Jean-Paul Sartrе who said hell were the others
Sartrе is the most representative figure for existentialist philosophy, which explains in his specialized texts and illustrates in artistic works - novels, stories and dramas. He is also one of the leading representatives of the French philosophy of the 20th century as well as Marxism. Sartre's work also has an impact on sociology, critical hypostolonic theory, and literary criticism. Sartrе's glory is greatest in the decade after World War II, but it gradually worsens with the evolution of its political views all the way to the left. Practically for the rest of his life, he remains a figure of international significance, including in Bertrand Russell's tribunal, rescue of refugees and other causes. He is also known for his open relationship with the famous feminist Simón Bolívar
For his overall work in 1964, the Nobel Committee awarded Sartre Nobel Prize for Literature, which he refused to accept, relying on his principle of not accepting official awards, as in his words "a writer should not allow himself to become in an institution ". In 1939, Sartre was mobilized in the French Army where he served as a meteorologist. At the beginning of the war he was captured in June 1940 and held nine months as a prisoner of war. For Christmas he composed his first play. Because of his fragile health, Sartre was released in April 1941. He again started working as a teacher once he was given the status of a civilian. He was appointed to the Lycée Pasteur near Paris. Sartre is housed at the Mistral Hotel near Montparnasse and takes the place of a Jewish teacher who was forbidden to teach. After returning to Paris on May 21, 1941, Sartre participated in the formation of the Resistance Group Socialisme et Liberté along with Simon de Bovario, Merlo-Ponti and others. In August, he and Beauvoir went to the French Riviera, seeking the support of Andre Gide and Andre Malro. Zid and Malro hesitated, and perhaps that was the reason for Sarther's disappointment and discouragement. Socialism and freedom was dissolved due to the suspicion that it had been disclosed .
Sarther began writing before the war and published La Nausée in 1938, and a few months later he released his collection of stories "The Wall". During the positional war, over a year and a half, in the condition of forced inertia, he wrote several thousand pages - they include sketches, exercises and drafts for his later work. While in captivity, he read German philosophy, and after returning to Paris he quickly wrote "Being and Nothingness", which was released in 1943. During the occupation, two of the plays he wrote , "Flies" and "In a closed door". After August 1944 and liberation of Paris he was an active collaborator in Combat, a newspaper created by Albert Camus, a philosopher and author sharing similar beliefs with his. Sartrе remain friends with Camus, until he gives up communism. His ideas, Sartre, spread through the political, literary and philosophical edition Les Temps modernes (Modern Times), which he founded in 1945. Simone de Beauvoir, Merlo-Ponti and Raymond Aron also contributed to the magazine. Les Temps modernes sets the principles for the responsibility of intellectuals in their time, as well as the commitment of modern literature.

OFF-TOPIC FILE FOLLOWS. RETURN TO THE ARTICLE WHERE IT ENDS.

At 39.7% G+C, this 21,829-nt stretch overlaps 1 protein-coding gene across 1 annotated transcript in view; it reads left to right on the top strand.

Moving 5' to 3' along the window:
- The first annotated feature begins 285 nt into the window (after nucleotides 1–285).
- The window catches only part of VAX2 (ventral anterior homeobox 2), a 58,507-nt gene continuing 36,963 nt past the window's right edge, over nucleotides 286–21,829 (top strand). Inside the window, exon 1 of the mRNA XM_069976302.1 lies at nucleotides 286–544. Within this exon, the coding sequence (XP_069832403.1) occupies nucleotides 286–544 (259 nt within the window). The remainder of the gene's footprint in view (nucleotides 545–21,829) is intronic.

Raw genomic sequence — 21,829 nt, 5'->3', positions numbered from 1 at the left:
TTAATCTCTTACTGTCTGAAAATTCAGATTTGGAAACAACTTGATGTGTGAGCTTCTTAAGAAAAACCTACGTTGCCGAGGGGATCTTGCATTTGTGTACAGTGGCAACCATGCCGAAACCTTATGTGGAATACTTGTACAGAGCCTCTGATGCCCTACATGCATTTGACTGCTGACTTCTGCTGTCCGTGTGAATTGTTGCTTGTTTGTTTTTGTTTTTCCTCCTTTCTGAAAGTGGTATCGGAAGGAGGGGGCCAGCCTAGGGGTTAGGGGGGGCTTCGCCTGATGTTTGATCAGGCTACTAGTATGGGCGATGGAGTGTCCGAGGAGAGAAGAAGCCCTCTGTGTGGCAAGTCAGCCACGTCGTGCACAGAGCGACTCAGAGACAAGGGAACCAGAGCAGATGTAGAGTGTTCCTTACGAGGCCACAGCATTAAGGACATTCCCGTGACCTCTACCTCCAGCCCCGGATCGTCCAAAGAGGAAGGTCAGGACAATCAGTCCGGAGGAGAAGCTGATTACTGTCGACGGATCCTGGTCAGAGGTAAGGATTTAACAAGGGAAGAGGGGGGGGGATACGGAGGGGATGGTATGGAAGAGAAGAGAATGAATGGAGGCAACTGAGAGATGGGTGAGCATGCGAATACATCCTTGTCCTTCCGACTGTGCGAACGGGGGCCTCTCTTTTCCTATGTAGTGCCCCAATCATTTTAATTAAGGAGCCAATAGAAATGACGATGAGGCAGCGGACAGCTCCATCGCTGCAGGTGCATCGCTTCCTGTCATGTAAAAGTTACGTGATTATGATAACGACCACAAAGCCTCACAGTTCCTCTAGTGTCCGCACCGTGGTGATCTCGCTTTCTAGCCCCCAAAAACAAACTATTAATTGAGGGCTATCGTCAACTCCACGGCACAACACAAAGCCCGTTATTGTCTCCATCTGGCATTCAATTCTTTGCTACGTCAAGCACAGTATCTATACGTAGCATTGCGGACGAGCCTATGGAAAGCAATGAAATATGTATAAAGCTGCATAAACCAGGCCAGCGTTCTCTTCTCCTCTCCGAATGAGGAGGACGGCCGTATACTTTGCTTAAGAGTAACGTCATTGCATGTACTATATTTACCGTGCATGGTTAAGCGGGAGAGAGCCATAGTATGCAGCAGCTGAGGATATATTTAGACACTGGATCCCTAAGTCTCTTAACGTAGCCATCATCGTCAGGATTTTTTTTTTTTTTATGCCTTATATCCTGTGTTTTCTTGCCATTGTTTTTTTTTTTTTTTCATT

The philosophy of existentialism and, above all, Sartre himself gained immense popularity after the liberation of France from the German occupation. In 1945, Sartre delivered the lecture "Existentialism is humanism," in which a crowd of thousands of people is running. Since 1945, Sartre has been living near the corner of Saint-Germain Boulevard and spends his time in the neighborhood, an attractive center for all who are trying to find new ways of life. These are youngsters, students or not, many American scholars, visiting and local musicians, and the entire creative contingent of the traditionally neighboring neighborhood of Montparnasse. With its 24-hour activity, Saint Germain de Pre for several years has become a mythical place and later remains a tourist attraction. The place where the boulevard crosses the street where Sartre lived, in 2000, the Paris city councilors call it "Jean-Paul Sartre and Simon de Bovario Square". Sartre remains known as a philosopher-existentialist, though his views have been experiencing some evolution over time: to the phenomenological method he uses in Being and nowhere, he tries, not always successfully, to add elements of Marxism and psychoanalysis to account for the historical locality of man.